July and August 1992 were interesting times at Olcott International. I was busy coordinating marketing activities with fellow employee Peggy. My sister Blair also joined the company for a couple of weeks as she was out of college for the summer; I welcomed her company in yet another attempt to curtail or document Dad’s occasional onslaughts of wild behavior.
Like the time in July 1989 out of the blue one morning he assigned at the last minute a “chore” for me: move 25+ heavy (40 pounds each) 3 x 3 stacks of heavy tiles around the family summer house in Shinnecock Hills, Long Island. It was beyond my ability. But no matter. Later that afternoon, he hunted me down at a friend’s house by telephone to tell me I was disinherited.
Dad was like that. Apparently, it ran in the family. Remember my Uncle Ed who out of the blue would also assign overbearing tasks to my cousin Billy and berate him if left uncompleted?
But back to Peggy. She was a good soul who had a lot of previous experience with legal software and easily did her share of (in this case appropriate) heavy lifting in terms of marketing and support. At the time, Olcott International sold various versions of patent management software, including ones for DOS, Windows, and Mac! I learned, and trained clients in, all of them.
The Mac version was a real curiosity. No one else had it! Apple’s patent department in Cupertino was definitely intrigued; apparently, they were managing their patent data on a Windows platform, much to their and Steve Jobs’ chagrin.
But in the middle of this patent management business drama appeared a man much like Huntington Hartford or Bobby Edwards. Out of the blue and completely unexpected.
But in this case, Dr. Wilson Greatbatch was the real deal. An inventor’s inventor. The man who had created the pacemaker and who was now going to cure AIDS. What was he doing in the Weehawken, New Jersey offices of Olcott International?
Dr. Greatbatch was one year younger than my Dad. Hailing from the Buffalo area, the two New Yorkers apparently ran together in the military during World War II. His expertise was as an aviation radioman, which meshed with Dad’s duty in the Signal Corps as an electrical engineer working at Hazard Reeve’s Soundcraft Studios (among other places).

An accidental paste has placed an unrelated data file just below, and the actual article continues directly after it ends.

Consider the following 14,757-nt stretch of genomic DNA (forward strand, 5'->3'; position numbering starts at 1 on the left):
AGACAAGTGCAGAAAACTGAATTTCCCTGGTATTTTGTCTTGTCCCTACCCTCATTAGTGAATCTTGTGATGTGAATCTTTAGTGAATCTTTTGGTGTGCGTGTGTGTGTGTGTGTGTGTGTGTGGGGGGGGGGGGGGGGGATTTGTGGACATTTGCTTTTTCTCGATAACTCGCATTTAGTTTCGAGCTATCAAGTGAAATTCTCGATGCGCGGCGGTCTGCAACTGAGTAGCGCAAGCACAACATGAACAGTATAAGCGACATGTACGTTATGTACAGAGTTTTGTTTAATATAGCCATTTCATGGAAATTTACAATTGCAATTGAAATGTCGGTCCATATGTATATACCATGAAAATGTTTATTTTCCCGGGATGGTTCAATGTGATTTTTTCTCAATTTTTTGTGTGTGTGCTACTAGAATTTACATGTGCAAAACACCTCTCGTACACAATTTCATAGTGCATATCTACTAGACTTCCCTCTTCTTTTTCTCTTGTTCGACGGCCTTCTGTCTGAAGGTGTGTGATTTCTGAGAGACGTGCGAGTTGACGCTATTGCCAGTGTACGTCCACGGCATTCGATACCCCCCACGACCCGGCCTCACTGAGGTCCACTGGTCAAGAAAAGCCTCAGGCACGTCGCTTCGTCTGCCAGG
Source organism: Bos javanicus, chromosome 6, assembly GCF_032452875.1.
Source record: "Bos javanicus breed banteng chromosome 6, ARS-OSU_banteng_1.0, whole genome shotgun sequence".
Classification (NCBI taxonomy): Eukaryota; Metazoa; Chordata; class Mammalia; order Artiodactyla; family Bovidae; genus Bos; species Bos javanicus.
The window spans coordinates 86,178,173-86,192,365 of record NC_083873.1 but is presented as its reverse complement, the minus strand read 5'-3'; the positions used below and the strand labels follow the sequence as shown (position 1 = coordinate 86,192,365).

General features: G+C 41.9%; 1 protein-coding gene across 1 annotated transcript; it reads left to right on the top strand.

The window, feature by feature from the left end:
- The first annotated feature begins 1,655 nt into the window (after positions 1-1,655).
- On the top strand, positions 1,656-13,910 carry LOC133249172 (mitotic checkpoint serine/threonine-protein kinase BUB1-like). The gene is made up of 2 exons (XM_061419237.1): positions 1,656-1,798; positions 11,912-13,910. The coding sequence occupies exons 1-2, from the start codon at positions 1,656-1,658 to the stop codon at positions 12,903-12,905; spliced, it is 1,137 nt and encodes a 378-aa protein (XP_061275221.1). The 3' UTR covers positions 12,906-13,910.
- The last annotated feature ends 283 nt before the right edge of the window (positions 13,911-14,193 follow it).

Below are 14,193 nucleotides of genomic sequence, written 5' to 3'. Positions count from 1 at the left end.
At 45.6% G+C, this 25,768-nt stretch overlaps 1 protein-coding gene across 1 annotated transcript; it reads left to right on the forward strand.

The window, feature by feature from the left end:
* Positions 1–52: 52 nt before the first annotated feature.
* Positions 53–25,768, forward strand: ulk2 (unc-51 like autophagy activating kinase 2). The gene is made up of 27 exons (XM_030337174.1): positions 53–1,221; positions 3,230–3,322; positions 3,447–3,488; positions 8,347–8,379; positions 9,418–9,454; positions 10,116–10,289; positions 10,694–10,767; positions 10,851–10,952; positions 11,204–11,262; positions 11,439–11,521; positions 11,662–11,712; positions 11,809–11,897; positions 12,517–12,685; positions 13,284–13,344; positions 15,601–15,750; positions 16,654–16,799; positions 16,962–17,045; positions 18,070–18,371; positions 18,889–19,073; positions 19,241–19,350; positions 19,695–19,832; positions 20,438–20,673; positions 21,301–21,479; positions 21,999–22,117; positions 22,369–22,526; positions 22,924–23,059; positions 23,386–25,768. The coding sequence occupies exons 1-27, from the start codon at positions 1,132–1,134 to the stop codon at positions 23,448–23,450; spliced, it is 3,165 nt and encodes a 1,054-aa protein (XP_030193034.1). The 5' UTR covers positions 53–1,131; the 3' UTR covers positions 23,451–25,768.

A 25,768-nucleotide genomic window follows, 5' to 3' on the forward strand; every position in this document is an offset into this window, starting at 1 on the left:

They went their separate ways after the war. But they both loved to tinker with things and that’s how Greatbatch had his eureka moment in 1956 with the pacemaker.
At the time, he was an Assistant Professor of Electrical Engineering at the University of Buffalo. One day, when he was tired and overworked, he was in the lab building a device to record heart rhythms. In a serendipitous moment, he reached into a box to grab a part to complete the circuitry. Fortunately, he pulled out the wrong size and the finished board didn’t record heartbeats, it gave them off as electrical pulses!
He realized that the device could be used as a pacemaker. It took him two more years to refine it. Subsequently, he received the world’s first patent for an implantable pacemaker. Previously, these things were the size of television sets and actually gave patients a small electrical shock. The ability to implant a device that didn’t hurt or disturb was therefore a huge innovation.
After successful testing in dogs, the first human patient to receive one was 77 years old and lived 18 months afterwards. At the time, 18 months was a significant improvement. However, if the battery didn’t have to be changed, the patient could live much longer. This was therefore the next hurdle to resolve – zinc-mercury batteries in the late 1950s were only durable for less than two years.
Changing a pacemaker battery turned out to be, as cousin Billy and I would call it, an inappropriate chore. Brute force pacemaker battery swaps had their limitations.
So Greatbatch set it upon himself to find a better way. How about a longer lasting battery? Then you don’t have to hurt yourself moving heavy tiles around, I mean, changing the battery on a pacemaker inside body cavities of patients. He acquired the rights to an improved lithium iodine battery in 1968 and spent the next four years re-engineering his enhanced pacemaker. The new device could last more than a decade!